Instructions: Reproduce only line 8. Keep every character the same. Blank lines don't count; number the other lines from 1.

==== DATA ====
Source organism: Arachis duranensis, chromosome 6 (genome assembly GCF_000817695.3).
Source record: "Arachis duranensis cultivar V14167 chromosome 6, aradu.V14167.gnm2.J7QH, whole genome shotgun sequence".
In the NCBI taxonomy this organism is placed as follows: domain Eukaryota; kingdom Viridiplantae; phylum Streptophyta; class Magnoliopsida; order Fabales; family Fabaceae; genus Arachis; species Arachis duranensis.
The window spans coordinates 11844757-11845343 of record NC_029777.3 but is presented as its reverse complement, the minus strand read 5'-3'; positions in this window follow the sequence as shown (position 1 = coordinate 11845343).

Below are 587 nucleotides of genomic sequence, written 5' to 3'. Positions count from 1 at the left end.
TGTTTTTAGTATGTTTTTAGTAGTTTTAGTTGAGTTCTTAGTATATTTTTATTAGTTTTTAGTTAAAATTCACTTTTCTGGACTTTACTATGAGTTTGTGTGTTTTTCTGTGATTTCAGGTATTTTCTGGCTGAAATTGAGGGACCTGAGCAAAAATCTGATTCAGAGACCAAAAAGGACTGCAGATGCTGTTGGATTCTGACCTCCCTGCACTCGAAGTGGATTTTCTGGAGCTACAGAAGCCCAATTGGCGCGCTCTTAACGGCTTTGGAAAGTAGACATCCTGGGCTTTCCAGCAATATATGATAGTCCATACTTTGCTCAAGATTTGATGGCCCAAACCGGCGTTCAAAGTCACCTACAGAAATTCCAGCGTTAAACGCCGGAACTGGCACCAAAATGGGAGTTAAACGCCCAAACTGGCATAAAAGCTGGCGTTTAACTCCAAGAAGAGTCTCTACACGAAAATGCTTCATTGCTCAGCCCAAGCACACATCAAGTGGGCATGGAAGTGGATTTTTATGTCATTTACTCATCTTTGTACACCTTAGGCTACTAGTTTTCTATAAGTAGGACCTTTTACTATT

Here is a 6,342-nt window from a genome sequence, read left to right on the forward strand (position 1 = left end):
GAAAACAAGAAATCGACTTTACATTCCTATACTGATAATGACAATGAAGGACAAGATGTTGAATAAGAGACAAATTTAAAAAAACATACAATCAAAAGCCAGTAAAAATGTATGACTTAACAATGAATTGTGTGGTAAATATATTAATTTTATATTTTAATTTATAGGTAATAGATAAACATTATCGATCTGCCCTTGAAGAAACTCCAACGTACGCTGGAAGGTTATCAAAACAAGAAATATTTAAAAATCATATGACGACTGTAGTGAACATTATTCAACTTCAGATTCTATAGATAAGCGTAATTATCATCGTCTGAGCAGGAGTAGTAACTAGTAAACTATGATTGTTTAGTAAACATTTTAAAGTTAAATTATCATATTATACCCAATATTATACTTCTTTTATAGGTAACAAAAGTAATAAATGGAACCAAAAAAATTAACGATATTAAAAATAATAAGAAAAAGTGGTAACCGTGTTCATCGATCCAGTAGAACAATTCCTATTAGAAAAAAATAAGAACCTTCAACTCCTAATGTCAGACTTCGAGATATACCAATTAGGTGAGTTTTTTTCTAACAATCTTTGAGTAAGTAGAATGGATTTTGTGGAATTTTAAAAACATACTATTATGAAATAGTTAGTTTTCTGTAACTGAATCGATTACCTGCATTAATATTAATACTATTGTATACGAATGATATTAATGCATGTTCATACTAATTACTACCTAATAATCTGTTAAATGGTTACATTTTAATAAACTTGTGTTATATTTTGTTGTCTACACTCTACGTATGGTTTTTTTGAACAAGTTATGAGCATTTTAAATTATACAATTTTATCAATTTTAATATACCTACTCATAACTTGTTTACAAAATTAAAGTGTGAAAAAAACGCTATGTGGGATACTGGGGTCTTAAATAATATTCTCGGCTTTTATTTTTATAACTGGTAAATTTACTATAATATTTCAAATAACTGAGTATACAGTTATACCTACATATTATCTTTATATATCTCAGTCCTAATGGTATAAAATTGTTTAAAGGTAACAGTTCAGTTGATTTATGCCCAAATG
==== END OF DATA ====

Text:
GAAAACAAGAAATCGACTTTACATTCCTATACTGATAATGACAATGAAGGACAAGATGTTGAATAAGAGACAAATTTAAAAAAACATACAATCAAAAGCCAGTAAAAATGTATGACTTAACAATGAATTGTGTGGTAAATATATTAATTTTATATTTTAATTTATAGGTAATAGATAAACATTATCGATCTGCCCTTGAAGAAACTCCAACGTACGCTGGAAGGTTATCAAAACAAGAAATATTTAAAAATCATATGACGACTGTAGTGAACATTATTCAACTTCAGATTCTATAGATAAGCGTAATTATCATCGTCTGAGCAGGAGTAGTAACTAGTAAACTATGATTGTTTAGTAAACATTTTAAAGTTAAATTATCATATTATACCCAATATTATACTTCTTTTATAGGTAACAAAAGTAATAAATGGAACCAAAAAAATTAACGATATTAAAAATAATAAGAAAAAGTGGTAACCGTGTTCATCGATCCAGTAGAACAATTCCTATTAGAAAAAAATAAGAACCTTCAACTCCTAATGTCAGACTTCGAGATATACCAATTAGGTGAGTTTTTTTCTAACAATCTTTGAGTAAGTAGAATGGATTTTGTGGAATTTTAAAAACATACTATTATGAAATAGTTAGTTTTCTGTAACTGAATCGATTACCTGCATTAATATTAATACTATTGTATACGAATGATATTAATGCATGTTCATACTAATTACTACCTAATAATCTGTTAAATGGTTACATTTTAATAAACTTGTGTTATATTTTGTTGTCTACACTCTACGTATGGTTTTTTTGAACAAGTTATGAGCATTTTAAATTATACAATTTTATCAATTTTAATATACCTACTCATAACTTGTTTACAAAATTAAAGTGTGAAAAAAACGCTATGTGGGATACTGGGGTCTTAAATAATATTCTCGGCTTTTATTTTTATAACTGGTAAATTTACTATAATATTTCAAATAACTGAGTATACAGTTATACCTACATATTATCTTTATATATCTCAGTCCTAATGGTATAAAATTGTTTAAAGGTAACAGTTCAGTTGATTTATGCCCAAATG